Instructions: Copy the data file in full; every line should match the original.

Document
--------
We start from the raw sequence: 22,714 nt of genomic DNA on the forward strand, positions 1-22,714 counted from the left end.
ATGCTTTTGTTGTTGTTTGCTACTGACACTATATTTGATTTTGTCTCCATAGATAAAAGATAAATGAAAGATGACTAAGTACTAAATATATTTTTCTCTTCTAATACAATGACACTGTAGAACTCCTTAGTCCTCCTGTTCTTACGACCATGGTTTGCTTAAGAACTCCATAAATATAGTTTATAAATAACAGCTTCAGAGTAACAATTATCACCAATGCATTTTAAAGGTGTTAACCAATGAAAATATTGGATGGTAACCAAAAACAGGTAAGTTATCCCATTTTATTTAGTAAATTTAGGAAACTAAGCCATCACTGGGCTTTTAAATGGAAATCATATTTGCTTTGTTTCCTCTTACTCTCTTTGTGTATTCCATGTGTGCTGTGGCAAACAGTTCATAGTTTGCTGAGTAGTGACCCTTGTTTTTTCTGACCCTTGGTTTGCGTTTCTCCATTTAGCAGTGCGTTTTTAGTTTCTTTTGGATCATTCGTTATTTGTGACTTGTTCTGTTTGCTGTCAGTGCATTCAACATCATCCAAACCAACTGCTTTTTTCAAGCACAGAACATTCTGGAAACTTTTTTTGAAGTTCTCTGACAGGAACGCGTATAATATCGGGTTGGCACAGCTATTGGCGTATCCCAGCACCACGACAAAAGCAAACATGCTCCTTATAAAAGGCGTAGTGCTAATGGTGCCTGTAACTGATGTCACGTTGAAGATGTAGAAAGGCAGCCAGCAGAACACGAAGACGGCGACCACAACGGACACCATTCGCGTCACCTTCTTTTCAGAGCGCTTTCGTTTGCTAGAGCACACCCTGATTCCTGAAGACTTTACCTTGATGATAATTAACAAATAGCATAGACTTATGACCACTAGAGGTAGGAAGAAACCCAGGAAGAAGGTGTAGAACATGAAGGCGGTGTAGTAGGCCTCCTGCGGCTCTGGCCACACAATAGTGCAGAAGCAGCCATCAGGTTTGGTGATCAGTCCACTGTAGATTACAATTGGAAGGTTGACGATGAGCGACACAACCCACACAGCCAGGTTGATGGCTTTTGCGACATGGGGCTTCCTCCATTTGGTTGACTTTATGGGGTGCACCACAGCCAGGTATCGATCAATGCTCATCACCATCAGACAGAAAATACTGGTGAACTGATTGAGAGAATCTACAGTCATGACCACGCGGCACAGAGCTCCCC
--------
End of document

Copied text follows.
We start from the raw sequence: 22,714 nt of genomic DNA on the forward strand, positions 1-22,714 counted from the left end.
ATGCTTTTGTTGTTGTTTGCTACTGACACTATATTTGATTTTGTCTCCATAGATAAAAGATAAATGAAAGATGACTAAGTACTAAATATATTTTTCTCTTCTAATACAATGACACTGTAGAACTCCTTAGTCCTCCTGTTCTTACGACCATGGTTTGCTTAAGAACTCCATAAATATAGTTTATAAATAACAGCTTCAGAGTAACAATTATCACCAATGCATTTTAAAGGTGTTAACCAATGAAAATATTGGATGGTAACCAAAAACAGGTAAGTTATCCCATTTTATTTAGTAAATTTAGGAAACTAAGCCATCACTGGGCTTTTAAATGGAAATCATATTTGCTTTGTTTCCTCTTACTCTCTTTGTGTATTCCATGTGTGCTGTGGCAAACAGTTCATAGTTTGCTGAGTAGTGACCCTTGTTTTTTCTGACCCTTGGTTTGCGTTTCTCCATTTAGCAGTGCGTTTTTAGTTTCTTTTGGATCATTCGTTATTTGTGACTTGTTCTGTTTGCTGTCAGTGCATTCAACATCATCCAAACCAACTGCTTTTTTCAAGCACAGAACATTCTGGAAACTTTTTTTGAAGTTCTCTGACAGGAACGCGTATAATATCGGGTTGGCACAGCTATTGGCGTATCCCAGCACCACGACAAAAGCAAACATGCTCCTTATAAAAGGCGTAGTGCTAATGGTGCCTGTAACTGATGTCACGTTGAAGATGTAGAAAGGCAGCCAGCAGAACACGAAGACGGCGACCACAACGGACACCATTCGCGTCACCTTCTTTTCAGAGCGCTTTCGTTTGCTAGAGCACACCCTGATTCCTGAAGACTTTACCTTGATGATAATTAACAAATAGCATAGACTTATGACCACTAGAGGTAGGAAGAAACCCAGGAAGAAGGTGTAGAACATGAAGGCGGTGTAGTAGGCCTCCTGCGGCTCTGGCCACACAATAGTGCAGAAGCAGCCATCAGGTTTGGTGATCAGTCCACTGTAGATTACAATTGGAAGGTTGACGATGAGCGACACAACCCACACAGCCAGGTTGATGGCTTTTGCGACATGGGGCTTCCTCCATTTGGTTGACTTTATGGGGTGCACCACAGCCAGGTATCGATCAATGCTCATCACCATCAGACAGAAAATACTGGTGAACTGATTGAGAGAATCTACAGTCATGACCACGCGGCACAGAGCTCCCC